But mention of humanist cosmopolitanism requires me to note that, whilst it is true there have always existed humanisms that have strong tendencies towards colonialism and imperialism — Soviet style communism, fascism in general and neoliberalism are three examples that immediately spring to mind — there has always existed another kind of humanism, one that, as Breeden puts it, “is not a statement of power or egotism or conquest, but one of humble acceptance of humanity’s true (multifaceted) place in our shared reality.”

One such cosmopolitan, humanist strategy we can choose to adopt that will help us push against divisive and potentially deadly nationalisms is to hunt out and celebrate, universally relevant stories and festivals that are capable of gifting us with a deep sense of distinctive local, national belonging and identity but which, at the same time, are capable of seriously undermining any attempts to create simple binary, black/white, right/wrong, pure/impure, insider/outsider oppositions.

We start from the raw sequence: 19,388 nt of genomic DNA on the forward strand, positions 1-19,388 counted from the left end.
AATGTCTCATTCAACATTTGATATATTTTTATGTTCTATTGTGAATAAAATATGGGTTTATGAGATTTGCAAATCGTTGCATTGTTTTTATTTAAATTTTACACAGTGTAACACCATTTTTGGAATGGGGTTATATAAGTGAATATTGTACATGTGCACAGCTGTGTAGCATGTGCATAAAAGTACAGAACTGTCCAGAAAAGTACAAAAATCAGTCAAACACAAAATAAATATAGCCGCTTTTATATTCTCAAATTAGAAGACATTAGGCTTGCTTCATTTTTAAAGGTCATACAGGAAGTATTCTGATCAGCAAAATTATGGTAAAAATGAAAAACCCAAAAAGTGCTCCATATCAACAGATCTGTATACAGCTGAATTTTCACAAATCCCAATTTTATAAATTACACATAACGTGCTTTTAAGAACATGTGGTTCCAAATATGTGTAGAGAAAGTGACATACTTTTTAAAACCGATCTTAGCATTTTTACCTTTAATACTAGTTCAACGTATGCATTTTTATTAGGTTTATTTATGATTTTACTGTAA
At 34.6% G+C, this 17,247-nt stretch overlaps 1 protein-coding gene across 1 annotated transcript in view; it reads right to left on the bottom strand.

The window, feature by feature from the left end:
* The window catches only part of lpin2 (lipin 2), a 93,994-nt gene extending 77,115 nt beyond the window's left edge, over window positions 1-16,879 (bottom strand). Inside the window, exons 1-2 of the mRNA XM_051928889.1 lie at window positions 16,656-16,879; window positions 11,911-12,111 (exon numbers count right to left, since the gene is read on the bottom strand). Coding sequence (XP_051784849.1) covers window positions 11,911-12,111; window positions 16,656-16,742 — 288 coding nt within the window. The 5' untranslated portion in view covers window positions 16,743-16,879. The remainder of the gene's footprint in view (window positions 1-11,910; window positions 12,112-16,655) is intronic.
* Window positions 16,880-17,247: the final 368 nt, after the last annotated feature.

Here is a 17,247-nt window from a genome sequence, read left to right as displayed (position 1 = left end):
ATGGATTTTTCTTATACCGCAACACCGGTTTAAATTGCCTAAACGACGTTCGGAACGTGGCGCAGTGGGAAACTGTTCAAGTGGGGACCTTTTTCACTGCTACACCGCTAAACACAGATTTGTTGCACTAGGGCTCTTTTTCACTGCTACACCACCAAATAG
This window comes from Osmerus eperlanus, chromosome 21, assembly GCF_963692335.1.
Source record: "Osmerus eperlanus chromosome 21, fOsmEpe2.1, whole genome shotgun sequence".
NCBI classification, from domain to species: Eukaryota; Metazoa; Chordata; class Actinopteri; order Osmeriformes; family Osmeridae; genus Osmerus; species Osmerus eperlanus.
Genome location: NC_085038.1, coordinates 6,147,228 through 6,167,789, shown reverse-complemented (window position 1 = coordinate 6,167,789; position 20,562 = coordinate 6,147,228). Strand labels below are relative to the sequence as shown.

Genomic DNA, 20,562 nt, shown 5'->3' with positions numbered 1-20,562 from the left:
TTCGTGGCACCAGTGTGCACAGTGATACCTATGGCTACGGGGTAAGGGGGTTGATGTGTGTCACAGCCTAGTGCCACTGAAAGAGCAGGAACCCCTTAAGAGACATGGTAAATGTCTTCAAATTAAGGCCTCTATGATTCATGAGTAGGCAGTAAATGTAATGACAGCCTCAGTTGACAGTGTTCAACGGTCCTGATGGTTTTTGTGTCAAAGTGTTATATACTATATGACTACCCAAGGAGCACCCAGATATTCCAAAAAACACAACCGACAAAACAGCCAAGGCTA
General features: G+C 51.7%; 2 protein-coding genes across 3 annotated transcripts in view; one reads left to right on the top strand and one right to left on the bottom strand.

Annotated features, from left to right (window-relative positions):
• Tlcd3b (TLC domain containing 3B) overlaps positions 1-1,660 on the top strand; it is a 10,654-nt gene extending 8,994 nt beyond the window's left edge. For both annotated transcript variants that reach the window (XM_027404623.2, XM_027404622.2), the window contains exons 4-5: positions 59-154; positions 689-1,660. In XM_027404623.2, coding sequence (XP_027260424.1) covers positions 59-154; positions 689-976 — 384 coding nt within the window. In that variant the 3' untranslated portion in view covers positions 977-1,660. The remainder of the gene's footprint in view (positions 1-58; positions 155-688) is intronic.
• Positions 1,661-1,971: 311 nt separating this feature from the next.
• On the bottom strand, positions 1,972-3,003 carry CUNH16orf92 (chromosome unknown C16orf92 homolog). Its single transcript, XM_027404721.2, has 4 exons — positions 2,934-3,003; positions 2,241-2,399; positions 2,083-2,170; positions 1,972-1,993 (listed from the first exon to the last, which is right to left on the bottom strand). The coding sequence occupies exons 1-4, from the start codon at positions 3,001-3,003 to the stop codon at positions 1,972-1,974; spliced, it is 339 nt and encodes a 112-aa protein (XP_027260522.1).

I think that harvest is one such festival because, on the one hand, it is clearly a festival of universal importance but, on the other hand, it can only be properly understood and actually celebrated in different, local, geographical and cultural settings. Here we harvest corn, there they harvest grapes; there they harvest sugar cane, here we harvest sugar beet; here we bring the harvest in as the days shorten and the night lengthens, there they bring the harvest on days split evenly between light and dark; here we toast the harvest with a pint of ale or cider, there they toast the harvest with a glass of wine. Surely then harvest is, potentially anyway, a perfect example of a cosmopolitan festival, one which powerfully combines “universality plus difference.” It’s a universal festival that is joyously always-already different everywhere and, as such, can push against nationalism whilst still gifting us with a more modest, colourful and creative sense of in what consists a localized, national identity.